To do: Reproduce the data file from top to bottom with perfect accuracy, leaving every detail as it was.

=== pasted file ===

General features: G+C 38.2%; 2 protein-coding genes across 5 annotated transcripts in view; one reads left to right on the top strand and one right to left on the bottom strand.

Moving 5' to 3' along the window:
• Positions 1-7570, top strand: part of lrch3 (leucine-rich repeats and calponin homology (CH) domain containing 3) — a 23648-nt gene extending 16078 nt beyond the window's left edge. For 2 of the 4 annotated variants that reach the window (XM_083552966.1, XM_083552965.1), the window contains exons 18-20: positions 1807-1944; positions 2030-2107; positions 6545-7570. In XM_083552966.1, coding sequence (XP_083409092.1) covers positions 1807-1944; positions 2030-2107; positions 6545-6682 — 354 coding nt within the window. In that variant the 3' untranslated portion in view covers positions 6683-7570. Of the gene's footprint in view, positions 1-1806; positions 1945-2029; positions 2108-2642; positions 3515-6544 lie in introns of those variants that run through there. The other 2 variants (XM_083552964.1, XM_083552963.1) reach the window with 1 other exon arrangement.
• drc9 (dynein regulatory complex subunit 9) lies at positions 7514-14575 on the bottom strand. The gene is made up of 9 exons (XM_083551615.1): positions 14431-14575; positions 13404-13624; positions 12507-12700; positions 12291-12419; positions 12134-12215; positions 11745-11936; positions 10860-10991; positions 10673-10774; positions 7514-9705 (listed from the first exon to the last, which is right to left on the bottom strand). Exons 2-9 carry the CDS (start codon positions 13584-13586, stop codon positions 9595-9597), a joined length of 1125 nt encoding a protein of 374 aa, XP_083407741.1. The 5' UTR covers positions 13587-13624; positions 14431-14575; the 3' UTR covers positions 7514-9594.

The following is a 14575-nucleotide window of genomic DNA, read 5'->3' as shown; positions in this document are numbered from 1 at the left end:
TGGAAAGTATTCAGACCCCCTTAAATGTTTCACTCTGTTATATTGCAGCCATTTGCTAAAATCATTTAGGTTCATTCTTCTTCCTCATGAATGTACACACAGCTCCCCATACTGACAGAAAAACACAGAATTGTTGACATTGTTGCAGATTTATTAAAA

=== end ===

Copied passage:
General features: G+C 38.2%; 2 protein-coding genes across 5 annotated transcripts in view; one reads left to right on the top strand and one right to left on the bottom strand.

Moving 5' to 3' along the window:
• Positions 1-7570, top strand: part of lrch3 (leucine-rich repeats and calponin homology (CH) domain containing 3) — a 23648-nt gene extending 16078 nt beyond the window's left edge. For 2 of the 4 annotated variants that reach the window (XM_083552966.1, XM_083552965.1), the window contains exons 18-20: positions 1807-1944; positions 2030-2107; positions 6545-7570. In XM_083552966.1, coding sequence (XP_083409092.1) covers positions 1807-1944; positions 2030-2107; positions 6545-6682 — 354 coding nt within the window. In that variant the 3' untranslated portion in view covers positions 6683-7570. Of the gene's footprint in view, positions 1-1806; positions 1945-2029; positions 2108-2642; positions 3515-6544 lie in introns of those variants that run through there. The other 2 variants (XM_083552964.1, XM_083552963.1) reach the window with 1 other exon arrangement.
• drc9 (dynein regulatory complex subunit 9) lies at positions 7514-14575 on the bottom strand. The gene is made up of 9 exons (XM_083551615.1): positions 14431-14575; positions 13404-13624; positions 12507-12700; positions 12291-12419; positions 12134-12215; positions 11745-11936; positions 10860-10991; positions 10673-10774; positions 7514-9705 (listed from the first exon to the last, which is right to left on the bottom strand). Exons 2-9 carry the CDS (start codon positions 13584-13586, stop codon positions 9595-9597), a joined length of 1125 nt encoding a protein of 374 aa, XP_083407741.1. The 5' UTR covers positions 13587-13624; positions 14431-14575; the 3' UTR covers positions 7514-9594.

The following is a 14575-nucleotide window of genomic DNA, read 5'->3' as shown; positions in this document are numbered from 1 at the left end:
TGGAAAGTATTCAGACCCCCTTAAATGTTTCACTCTGTTATATTGCAGCCATTTGCTAAAATCATTTAGGTTCATTCTTCTTCCTCATGAATGTACACACAGCTCCCCATACTGACAGAAAAACACAGAATTGTTGACATTGTTGCAGATTTATTAAAA